Abstract: Perceived Neighborhood Social Cohesion and Cervical and Breast Cancer Screening Utilization Among Immigrant and U.S.-Born Women (Society for Social Work and Research 27th Annual Conference - Social Work Science and Complex Problems: Battling Inequities + Building Solutions)

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Perceived Neighborhood Social Cohesion and Cervical and Breast Cancer Screening Utilization Among Immigrant and U.S.-Born Women

Friday, January 13, 2023
Ahwatukee B, 2nd Level (Sheraton Phoenix Downtown)
* noted as presenting author
Catherine Cubbin, PhD, Associate Dean of Research, University of Texas at Austin, Austin, TX
Natasha Quynh Nhu La Frinere-Sandoval, MSW, Doctoral Student, University of Texas at Austin, Austin, TX
DiNitto Diana, PhD, Professor, University of Texas at Austin, Austin, TX
Background/Purpose: Although cervical and breast cancer are considered highly treatable if detected early, research consistently shows low utilization of preventive screenings among immigrant women, particularly recent arrivals. Some of the main factors predisposing immigrant women to postpone preventive healthcare are language and cultural barriers, along with the lack of health insurance, but these factors do not fully explain disparities in screening utilization. Immigration involves finding sources of social support within new neighborhoods. Although the social environment has been shown to influence health outcomes, it has not been widely analyzed in this area. In this study, we examined the extent to which neighborhood social cohesion and sociodemographic characteristics may influence screening utilization among immigrant and U.S.-born women.

Methods: Data came from the 2018 National Health Interview Survey (NHIS), a nationally representative cross-sectional household interview survey of the U.S. civilian, non-institutionalized population. We limited the samples for the current study to the 7,722 (99%) women ages 21-64 who reported Pap test data, and the 3,298 (78%) women ages 40-64 who reported mammogram data. Nineteen percent of the women in the study sample were foreign-born. Perceived neighborhood social cohesion was measured as a sum-score of relevant NHIS questions. Individual level variables included demographic variables (age, marital status, and race/ethnicity); socioeconomic status (SES) variables (education, employment status, family income); health insurance; nativity, and acculturation level among immigrants (years living in the United States). We used logistic regression to examine 3 models stratified by nativity: an unadjusted model, a model adjusted for demographic characteristics, and a full model that also included socioeconomic status variables.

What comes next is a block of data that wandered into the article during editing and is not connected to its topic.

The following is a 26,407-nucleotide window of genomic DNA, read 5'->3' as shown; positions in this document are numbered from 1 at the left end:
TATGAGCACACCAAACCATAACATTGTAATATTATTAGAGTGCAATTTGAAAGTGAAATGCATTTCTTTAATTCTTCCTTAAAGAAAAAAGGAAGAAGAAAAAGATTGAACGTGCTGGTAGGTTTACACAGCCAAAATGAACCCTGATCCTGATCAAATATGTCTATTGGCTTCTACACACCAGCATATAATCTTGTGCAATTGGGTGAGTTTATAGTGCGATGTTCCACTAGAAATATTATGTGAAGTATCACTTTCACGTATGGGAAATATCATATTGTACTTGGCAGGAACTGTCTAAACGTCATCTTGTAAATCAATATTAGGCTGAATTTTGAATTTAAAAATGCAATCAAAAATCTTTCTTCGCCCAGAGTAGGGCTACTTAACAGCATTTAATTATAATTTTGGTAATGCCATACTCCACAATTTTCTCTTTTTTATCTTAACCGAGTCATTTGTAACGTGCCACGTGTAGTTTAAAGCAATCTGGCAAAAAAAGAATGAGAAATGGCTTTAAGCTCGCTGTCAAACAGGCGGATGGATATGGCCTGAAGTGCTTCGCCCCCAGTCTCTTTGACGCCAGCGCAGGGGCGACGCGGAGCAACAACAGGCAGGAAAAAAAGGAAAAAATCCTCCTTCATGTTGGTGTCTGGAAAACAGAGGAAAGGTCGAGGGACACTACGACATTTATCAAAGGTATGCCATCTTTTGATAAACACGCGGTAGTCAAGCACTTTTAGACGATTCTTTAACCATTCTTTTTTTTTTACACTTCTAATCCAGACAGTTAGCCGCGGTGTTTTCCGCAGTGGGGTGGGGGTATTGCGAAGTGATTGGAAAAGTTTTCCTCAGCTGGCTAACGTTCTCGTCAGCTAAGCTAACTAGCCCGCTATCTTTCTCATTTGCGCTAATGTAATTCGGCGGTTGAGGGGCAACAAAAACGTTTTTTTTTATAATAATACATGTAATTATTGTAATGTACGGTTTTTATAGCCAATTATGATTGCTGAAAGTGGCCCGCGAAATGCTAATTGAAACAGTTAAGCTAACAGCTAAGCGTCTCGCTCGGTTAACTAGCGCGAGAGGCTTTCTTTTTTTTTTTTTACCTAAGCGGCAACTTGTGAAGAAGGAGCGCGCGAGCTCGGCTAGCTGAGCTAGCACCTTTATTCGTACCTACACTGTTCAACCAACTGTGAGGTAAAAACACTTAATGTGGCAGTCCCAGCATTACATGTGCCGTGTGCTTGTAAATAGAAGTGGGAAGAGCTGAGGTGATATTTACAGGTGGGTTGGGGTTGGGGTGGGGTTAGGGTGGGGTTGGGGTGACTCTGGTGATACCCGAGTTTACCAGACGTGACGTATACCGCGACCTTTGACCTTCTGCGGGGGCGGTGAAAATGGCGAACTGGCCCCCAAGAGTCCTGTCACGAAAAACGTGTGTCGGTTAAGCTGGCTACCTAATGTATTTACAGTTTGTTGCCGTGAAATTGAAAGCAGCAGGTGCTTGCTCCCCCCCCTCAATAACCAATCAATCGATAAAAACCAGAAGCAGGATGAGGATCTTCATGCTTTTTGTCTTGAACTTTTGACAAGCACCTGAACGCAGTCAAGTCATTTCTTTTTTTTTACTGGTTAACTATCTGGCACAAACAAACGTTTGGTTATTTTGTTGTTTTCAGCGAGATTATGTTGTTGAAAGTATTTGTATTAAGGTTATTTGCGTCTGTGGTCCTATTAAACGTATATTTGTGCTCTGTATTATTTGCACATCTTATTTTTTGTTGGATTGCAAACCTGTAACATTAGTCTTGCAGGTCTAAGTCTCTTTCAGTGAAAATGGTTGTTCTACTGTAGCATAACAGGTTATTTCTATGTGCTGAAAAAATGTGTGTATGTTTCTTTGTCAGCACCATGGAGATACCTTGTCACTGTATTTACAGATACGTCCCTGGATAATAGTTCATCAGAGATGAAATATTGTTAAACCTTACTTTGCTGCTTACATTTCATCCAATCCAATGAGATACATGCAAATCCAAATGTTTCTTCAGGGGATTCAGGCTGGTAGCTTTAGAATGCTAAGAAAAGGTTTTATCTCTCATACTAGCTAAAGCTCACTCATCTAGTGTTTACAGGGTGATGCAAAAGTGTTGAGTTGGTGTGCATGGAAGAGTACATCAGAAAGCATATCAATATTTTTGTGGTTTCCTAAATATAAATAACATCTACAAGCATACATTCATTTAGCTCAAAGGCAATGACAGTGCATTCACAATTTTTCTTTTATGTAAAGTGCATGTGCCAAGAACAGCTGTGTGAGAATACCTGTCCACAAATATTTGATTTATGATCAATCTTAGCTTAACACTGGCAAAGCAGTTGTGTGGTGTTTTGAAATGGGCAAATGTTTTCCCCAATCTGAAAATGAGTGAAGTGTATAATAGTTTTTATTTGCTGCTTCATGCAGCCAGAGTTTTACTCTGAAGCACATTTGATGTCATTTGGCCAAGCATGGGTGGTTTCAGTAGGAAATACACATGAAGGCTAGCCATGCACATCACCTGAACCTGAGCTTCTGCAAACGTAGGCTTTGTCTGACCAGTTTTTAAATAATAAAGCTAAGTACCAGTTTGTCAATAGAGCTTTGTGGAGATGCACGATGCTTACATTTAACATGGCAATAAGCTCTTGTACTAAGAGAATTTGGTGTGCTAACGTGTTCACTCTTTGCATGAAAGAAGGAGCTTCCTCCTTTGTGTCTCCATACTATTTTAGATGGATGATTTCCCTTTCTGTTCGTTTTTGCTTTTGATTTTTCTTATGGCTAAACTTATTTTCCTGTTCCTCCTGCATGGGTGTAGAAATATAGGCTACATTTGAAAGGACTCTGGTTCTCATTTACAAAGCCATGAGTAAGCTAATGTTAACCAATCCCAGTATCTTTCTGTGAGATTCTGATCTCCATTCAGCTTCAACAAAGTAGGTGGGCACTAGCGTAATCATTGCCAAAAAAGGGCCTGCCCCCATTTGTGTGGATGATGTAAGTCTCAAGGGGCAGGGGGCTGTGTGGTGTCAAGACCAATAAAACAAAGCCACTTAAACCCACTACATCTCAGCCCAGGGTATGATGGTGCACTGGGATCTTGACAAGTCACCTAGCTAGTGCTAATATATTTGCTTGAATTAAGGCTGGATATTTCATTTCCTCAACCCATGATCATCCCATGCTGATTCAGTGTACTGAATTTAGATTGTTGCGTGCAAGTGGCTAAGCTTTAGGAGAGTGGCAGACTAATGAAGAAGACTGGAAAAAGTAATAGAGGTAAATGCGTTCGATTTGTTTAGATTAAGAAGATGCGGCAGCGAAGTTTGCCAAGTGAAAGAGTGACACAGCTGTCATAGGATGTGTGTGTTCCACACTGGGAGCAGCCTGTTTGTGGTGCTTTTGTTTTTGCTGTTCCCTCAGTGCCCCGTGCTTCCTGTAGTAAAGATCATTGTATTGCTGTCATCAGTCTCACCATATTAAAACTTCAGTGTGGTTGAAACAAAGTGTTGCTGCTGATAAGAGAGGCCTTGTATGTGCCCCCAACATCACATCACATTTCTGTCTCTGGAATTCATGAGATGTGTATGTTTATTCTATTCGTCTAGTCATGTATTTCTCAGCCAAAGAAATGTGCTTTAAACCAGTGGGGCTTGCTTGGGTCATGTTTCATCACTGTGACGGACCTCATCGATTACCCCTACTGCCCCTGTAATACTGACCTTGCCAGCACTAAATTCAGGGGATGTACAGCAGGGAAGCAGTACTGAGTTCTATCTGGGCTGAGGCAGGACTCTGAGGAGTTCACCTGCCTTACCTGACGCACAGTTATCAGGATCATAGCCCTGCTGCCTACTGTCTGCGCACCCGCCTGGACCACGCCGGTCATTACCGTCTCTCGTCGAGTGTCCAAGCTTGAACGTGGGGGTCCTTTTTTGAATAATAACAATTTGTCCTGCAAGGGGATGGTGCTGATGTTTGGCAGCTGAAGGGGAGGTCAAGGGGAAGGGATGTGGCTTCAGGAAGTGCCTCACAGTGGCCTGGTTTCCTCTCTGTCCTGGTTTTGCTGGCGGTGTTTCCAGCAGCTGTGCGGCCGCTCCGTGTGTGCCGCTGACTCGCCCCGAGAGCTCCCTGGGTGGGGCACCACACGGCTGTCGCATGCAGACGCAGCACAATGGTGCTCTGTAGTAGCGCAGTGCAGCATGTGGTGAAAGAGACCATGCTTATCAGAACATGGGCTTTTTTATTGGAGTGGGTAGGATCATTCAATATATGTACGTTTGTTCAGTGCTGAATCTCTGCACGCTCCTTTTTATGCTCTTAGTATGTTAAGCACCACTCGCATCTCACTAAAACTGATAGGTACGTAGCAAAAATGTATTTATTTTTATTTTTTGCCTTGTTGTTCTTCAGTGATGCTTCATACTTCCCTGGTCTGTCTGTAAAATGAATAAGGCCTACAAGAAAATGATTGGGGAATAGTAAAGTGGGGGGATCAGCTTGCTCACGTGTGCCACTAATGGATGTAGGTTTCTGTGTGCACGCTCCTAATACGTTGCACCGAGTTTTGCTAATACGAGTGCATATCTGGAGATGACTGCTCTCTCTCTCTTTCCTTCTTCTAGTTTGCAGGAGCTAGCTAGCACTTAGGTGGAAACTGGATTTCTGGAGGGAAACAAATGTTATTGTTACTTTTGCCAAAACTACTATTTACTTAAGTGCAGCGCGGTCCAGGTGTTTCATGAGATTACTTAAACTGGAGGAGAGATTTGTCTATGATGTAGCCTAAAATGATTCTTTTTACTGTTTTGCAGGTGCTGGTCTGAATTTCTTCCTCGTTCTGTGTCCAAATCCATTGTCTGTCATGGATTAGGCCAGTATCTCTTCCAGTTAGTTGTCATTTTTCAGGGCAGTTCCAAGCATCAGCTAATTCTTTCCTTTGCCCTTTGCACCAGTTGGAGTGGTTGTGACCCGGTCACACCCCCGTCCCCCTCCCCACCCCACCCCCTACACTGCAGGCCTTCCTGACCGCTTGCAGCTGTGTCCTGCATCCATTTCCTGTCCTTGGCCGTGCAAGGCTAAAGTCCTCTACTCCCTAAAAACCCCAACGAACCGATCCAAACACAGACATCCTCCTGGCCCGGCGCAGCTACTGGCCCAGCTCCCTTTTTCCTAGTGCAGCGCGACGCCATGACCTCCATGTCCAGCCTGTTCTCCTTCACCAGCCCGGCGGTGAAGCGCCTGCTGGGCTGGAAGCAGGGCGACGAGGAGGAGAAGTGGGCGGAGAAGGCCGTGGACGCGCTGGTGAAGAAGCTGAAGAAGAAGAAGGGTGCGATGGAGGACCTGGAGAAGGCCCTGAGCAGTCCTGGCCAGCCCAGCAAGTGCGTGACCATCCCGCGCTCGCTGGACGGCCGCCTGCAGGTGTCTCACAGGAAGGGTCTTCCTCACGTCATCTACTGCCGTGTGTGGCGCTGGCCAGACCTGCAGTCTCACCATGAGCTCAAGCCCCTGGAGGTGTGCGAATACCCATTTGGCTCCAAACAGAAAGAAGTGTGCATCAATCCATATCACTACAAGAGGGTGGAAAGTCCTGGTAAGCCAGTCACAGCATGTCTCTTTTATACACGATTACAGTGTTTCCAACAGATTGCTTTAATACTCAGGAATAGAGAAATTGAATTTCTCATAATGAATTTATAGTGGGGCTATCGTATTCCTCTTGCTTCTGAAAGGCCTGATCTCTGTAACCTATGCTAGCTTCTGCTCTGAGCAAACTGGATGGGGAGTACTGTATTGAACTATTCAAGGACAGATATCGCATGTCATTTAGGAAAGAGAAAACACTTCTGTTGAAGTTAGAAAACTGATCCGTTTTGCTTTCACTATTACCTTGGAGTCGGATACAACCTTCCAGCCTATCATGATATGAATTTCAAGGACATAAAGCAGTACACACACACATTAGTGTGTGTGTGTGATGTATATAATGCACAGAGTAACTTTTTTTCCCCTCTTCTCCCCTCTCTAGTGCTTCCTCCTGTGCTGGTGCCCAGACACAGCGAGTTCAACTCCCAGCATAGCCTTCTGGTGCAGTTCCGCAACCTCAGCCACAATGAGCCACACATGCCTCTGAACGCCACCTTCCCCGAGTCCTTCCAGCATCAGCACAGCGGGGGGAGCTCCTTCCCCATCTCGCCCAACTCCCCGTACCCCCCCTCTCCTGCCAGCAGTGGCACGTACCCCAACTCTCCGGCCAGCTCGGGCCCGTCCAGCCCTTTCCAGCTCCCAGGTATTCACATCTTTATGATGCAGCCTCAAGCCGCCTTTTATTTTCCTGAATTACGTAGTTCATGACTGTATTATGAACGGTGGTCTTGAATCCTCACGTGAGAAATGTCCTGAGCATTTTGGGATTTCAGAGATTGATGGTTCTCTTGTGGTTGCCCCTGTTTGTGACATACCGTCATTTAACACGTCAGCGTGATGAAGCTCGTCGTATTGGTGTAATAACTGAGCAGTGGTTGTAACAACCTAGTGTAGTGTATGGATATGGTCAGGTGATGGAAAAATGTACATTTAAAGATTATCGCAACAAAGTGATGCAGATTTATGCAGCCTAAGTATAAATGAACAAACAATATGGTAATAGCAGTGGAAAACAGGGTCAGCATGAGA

Results: The key driving factors of screening utilization were demographic and socioeconomic variables. Perceived neighborhood social cohesion was not a significant predictor. Socially disadvantaged women had lower odds of Pap test and mammogram utilization, regardless of birthplace. Pap tests odds were lower among foreign-born women, those who were never married, unemployed, had income between 100-199% of the FPL, did not have insurance, and who had lived in the United States for less than 10 years. Foreign-born Asian women had lower odds of Pap test utilization than foreign-born White women. Among U.S.-born women, those who were never married, had less education and lower income, or lacked insurance coverage also had lower odds. Regarding mammograms, among foreign-born women, Black (compared with White) and unemployed women had higher odds of mammogram utilization, while poor women had lower odds than women with income at least 400% of the FPL. Among U.S.-born women, those who were unemployed had significantly lower odds of mammogram utilization.

Conclusions and Implications: We found that immigrant status played a role in the use of preventive health services among women in this study. In addition, our findings showed that overall, individual level factors, not perceived neighborhood social cohesion, impacted screening utilization. Finally, differences by race and ethnicity suggest the need to tailor interventions to address each group’s needs.